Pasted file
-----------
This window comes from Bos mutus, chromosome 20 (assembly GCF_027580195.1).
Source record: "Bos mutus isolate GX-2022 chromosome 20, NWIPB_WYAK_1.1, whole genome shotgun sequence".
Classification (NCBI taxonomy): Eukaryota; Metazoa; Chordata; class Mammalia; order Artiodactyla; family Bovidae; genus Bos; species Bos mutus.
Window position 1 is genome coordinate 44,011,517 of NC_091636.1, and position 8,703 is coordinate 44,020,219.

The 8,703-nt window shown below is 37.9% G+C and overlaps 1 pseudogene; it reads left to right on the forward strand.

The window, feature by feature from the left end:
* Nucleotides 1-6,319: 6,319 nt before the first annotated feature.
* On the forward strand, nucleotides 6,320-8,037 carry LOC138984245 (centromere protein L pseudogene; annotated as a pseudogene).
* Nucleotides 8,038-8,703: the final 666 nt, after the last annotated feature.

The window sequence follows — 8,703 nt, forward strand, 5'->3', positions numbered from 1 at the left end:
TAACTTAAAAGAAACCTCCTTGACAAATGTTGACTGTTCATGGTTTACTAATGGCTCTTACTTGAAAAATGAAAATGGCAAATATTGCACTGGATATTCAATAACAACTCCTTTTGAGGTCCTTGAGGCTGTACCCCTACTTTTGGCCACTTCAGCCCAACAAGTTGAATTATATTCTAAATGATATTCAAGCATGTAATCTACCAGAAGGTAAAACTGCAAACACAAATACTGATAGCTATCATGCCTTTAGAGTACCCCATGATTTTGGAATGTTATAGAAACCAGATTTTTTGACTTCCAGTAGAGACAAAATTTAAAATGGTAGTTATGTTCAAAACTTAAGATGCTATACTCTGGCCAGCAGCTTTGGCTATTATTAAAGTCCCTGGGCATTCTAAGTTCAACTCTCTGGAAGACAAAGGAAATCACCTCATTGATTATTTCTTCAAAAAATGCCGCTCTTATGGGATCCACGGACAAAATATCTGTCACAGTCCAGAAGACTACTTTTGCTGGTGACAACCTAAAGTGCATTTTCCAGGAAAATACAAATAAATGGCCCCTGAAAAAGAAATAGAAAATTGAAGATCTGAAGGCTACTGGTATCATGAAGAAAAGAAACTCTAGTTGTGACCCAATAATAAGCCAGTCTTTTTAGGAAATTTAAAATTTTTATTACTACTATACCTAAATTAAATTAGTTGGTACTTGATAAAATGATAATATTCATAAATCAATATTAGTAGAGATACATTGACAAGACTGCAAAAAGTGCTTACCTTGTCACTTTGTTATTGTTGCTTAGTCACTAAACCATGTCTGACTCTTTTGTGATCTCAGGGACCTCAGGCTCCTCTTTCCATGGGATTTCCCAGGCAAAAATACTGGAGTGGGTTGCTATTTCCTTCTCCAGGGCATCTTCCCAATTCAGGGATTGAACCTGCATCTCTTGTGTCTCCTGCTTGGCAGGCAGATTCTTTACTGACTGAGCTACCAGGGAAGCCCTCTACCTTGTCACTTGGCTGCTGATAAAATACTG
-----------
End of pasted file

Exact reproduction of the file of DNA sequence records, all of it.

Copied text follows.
This window comes from Bos mutus, chromosome 20 (assembly GCF_027580195.1).
Source record: "Bos mutus isolate GX-2022 chromosome 20, NWIPB_WYAK_1.1, whole genome shotgun sequence".
Classification (NCBI taxonomy): Eukaryota; Metazoa; Chordata; class Mammalia; order Artiodactyla; family Bovidae; genus Bos; species Bos mutus.
Window position 1 is genome coordinate 44,011,517 of NC_091636.1, and position 8,703 is coordinate 44,020,219.

The 8,703-nt window shown below is 37.9% G+C and overlaps 1 pseudogene; it reads left to right on the forward strand.

The window, feature by feature from the left end:
* Nucleotides 1-6,319: 6,319 nt before the first annotated feature.
* On the forward strand, nucleotides 6,320-8,037 carry LOC138984245 (centromere protein L pseudogene; annotated as a pseudogene).
* Nucleotides 8,038-8,703: the final 666 nt, after the last annotated feature.

The window sequence follows — 8,703 nt, forward strand, 5'->3', positions numbered from 1 at the left end:
TAACTTAAAAGAAACCTCCTTGACAAATGTTGACTGTTCATGGTTTACTAATGGCTCTTACTTGAAAAATGAAAATGGCAAATATTGCACTGGATATTCAATAACAACTCCTTTTGAGGTCCTTGAGGCTGTACCCCTACTTTTGGCCACTTCAGCCCAACAAGTTGAATTATATTCTAAATGATATTCAAGCATGTAATCTACCAGAAGGTAAAACTGCAAACACAAATACTGATAGCTATCATGCCTTTAGAGTACCCCATGATTTTGGAATGTTATAGAAACCAGATTTTTTGACTTCCAGTAGAGACAAAATTTAAAATGGTAGTTATGTTCAAAACTTAAGATGCTATACTCTGGCCAGCAGCTTTGGCTATTATTAAAGTCCCTGGGCATTCTAAGTTCAACTCTCTGGAAGACAAAGGAAATCACCTCATTGATTATTTCTTCAAAAAATGCCGCTCTTATGGGATCCACGGACAAAATATCTGTCACAGTCCAGAAGACTACTTTTGCTGGTGACAACCTAAAGTGCATTTTCCAGGAAAATACAAATAAATGGCCCCTGAAAAAGAAATAGAAAATTGAAGATCTGAAGGCTACTGGTATCATGAAGAAAAGAAACTCTAGTTGTGACCCAATAATAAGCCAGTCTTTTTAGGAAATTTAAAATTTTTATTACTACTATACCTAAATTAAATTAGTTGGTACTTGATAAAATGATAATATTCATAAATCAATATTAGTAGAGATACATTGACAAGACTGCAAAAAGTGCTTACCTTGTCACTTTGTTATTGTTGCTTAGTCACTAAACCATGTCTGACTCTTTTGTGATCTCAGGGACCTCAGGCTCCTCTTTCCATGGGATTTCCCAGGCAAAAATACTGGAGTGGGTTGCTATTTCCTTCTCCAGGGCATCTTCCCAATTCAGGGATTGAACCTGCATCTCTTGTGTCTCCTGCTTGGCAGGCAGATTCTTTACTGACTGAGCTACCAGGGAAGCCCTCTACCTTGTCACTTGGCTGCTGATAAAATACTG